During times of distraught and depression, I always prescribe myself either a long hike with some steep inclines or garden therapy. There is something about tending to living plants, pulling weeds, and getting the garden in order that soothes the emotions and restores a sense of rightness. It allows me to feel back in rhythm with the earth and puts things in perspective. Garden therapy also helps children.
National Health System doctors in the United Kingdom are prescribing depressed patients an eight-week long gardening course. Nursery manager Rachel Hampton explains in the Daily Mail:
‘The course is aimed at people with depression, anxiety or low moods and is designed to improve their mental health.
‘But it is important these patients mix with other people in society so we open it up to others as well.
‘Gardening in a group increases your self-esteem, improves your social skills and gives you some motivation to get up and get-going…
‘The course is not an alternative to medication but can complement it.
‘However, if it does help to get people off medication that is a bonus and could work out to be cheaper for the health service in the long-run.
‘We know that gardening can have many benefits for those with mental health problems including building self esteem and motivation and increasing the individual’s sense of wellbeing. We wish the project every success.’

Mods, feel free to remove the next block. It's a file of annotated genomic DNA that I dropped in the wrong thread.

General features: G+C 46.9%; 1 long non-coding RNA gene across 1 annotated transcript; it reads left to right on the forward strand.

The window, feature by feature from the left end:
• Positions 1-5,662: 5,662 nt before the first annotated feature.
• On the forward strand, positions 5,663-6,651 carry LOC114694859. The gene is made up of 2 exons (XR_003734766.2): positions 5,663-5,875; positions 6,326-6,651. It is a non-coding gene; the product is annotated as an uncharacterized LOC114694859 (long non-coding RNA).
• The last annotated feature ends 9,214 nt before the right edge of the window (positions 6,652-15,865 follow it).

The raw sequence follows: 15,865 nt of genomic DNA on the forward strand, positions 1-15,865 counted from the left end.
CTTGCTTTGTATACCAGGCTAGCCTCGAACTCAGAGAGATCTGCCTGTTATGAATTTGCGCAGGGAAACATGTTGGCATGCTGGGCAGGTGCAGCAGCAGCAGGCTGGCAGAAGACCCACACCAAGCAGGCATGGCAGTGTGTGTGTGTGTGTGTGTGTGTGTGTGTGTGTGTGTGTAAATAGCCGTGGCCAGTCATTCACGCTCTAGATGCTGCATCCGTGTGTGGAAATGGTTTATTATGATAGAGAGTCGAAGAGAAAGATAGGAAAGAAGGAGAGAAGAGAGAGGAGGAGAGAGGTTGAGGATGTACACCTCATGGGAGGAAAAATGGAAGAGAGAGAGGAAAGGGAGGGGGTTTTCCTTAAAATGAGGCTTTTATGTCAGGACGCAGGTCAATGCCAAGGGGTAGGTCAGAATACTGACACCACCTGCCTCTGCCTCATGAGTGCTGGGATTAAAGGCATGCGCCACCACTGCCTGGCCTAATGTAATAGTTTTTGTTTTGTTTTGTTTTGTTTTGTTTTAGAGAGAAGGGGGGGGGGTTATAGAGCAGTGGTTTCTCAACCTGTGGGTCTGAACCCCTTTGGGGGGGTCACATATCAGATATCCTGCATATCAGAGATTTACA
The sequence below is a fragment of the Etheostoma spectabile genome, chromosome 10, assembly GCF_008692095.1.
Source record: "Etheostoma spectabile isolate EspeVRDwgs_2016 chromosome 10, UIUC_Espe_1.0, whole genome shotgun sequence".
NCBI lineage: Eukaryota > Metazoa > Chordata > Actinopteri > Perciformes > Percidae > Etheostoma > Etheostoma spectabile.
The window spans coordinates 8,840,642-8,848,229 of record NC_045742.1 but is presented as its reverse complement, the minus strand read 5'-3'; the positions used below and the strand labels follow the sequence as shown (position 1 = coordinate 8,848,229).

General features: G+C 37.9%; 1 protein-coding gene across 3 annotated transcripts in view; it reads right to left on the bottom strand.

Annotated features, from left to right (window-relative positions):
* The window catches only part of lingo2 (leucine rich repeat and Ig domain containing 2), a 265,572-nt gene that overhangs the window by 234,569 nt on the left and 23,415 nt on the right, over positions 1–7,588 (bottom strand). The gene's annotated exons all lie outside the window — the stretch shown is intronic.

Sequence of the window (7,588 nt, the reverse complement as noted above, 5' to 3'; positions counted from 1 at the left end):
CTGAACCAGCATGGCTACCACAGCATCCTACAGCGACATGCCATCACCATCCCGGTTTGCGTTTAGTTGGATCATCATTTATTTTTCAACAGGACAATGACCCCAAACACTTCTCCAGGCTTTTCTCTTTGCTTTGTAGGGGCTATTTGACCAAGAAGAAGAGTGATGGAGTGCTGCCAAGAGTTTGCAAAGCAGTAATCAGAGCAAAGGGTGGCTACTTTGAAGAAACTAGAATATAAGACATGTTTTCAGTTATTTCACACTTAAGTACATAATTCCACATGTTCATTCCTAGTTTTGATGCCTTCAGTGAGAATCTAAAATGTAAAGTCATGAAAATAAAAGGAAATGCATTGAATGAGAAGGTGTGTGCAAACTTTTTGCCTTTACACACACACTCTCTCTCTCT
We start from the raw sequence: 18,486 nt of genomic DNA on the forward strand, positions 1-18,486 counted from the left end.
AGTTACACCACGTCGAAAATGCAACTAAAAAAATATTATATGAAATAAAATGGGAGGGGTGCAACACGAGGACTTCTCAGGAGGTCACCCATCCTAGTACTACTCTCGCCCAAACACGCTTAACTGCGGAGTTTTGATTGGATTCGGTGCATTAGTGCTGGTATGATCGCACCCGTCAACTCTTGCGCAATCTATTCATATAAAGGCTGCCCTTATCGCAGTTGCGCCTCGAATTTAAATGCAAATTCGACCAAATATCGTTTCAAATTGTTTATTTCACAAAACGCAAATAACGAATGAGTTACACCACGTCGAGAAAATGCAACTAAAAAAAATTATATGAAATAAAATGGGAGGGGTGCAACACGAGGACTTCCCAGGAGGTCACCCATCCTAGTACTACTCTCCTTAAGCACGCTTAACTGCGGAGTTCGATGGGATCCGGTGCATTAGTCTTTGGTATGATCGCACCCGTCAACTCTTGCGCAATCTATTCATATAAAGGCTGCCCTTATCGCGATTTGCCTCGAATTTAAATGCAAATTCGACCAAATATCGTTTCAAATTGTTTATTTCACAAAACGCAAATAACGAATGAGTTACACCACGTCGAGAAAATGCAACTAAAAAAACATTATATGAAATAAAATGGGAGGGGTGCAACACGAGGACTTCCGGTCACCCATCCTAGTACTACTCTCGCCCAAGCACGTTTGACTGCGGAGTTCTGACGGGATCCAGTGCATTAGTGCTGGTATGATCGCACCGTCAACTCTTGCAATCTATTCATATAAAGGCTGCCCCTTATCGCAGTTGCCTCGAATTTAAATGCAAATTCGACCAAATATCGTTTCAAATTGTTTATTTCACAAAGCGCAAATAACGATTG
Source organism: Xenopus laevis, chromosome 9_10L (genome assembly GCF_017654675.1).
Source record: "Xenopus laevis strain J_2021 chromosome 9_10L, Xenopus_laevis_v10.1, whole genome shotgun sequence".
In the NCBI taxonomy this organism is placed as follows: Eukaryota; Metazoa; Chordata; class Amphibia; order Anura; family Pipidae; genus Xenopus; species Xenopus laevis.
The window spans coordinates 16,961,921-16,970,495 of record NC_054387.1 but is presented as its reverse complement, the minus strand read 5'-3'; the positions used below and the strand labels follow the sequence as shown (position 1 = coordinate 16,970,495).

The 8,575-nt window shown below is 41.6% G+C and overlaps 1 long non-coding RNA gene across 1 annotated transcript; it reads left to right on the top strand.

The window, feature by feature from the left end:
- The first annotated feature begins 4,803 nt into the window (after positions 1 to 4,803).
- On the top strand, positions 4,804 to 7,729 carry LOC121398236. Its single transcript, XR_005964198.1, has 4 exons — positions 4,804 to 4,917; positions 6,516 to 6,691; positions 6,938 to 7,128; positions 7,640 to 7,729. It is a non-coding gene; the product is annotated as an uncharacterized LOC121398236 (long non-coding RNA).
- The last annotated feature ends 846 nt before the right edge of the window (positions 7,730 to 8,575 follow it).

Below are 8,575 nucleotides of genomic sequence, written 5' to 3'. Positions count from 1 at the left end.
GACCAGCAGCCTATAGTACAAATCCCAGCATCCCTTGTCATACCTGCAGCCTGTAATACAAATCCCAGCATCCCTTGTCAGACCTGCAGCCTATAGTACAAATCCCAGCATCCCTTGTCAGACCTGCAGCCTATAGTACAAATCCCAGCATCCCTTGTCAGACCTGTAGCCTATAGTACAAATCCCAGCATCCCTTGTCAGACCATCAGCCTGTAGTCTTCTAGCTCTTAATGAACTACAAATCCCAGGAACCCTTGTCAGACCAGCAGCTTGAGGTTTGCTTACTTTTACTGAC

23% of children are depressed, and “Pre-schoolers are the fastest-growing market for antidepressants.” Perhaps if more families gardened, as well as every school had an active gardening program, these numbers would reverse their current trend. Gardening immerses children in nature, gets them out in the sunshine, and gives them a connection to what they eat. Of course, all of these factors would contribute positively to a child’s mood.
We recently lost a pet tragically. It’s still painful to think about, and I’ve avoided blogging about it. When the wounds of this loss were still very raw, my daughter found some solace in forking a garden bed. Both the physical labor and the connection with the earth started the healing process from tears to happy memories of this truly loved dog. The tears did return, but the garden therapy allowed us to spend some quality time together remembering what we loved about our dear dog. It transcended the depression.
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Stephanie - Green Stay at Home Mom says
I like this. I gave my kids gardening tools in their Easter baskets this year, because I don’t like it to be all about the sugary treats. Would’ve include seeds, but my husband always overbuys on those anyhow, so I prefer to have them go through his excess and decide what else to grow.
No depression problems, but it’s still fun.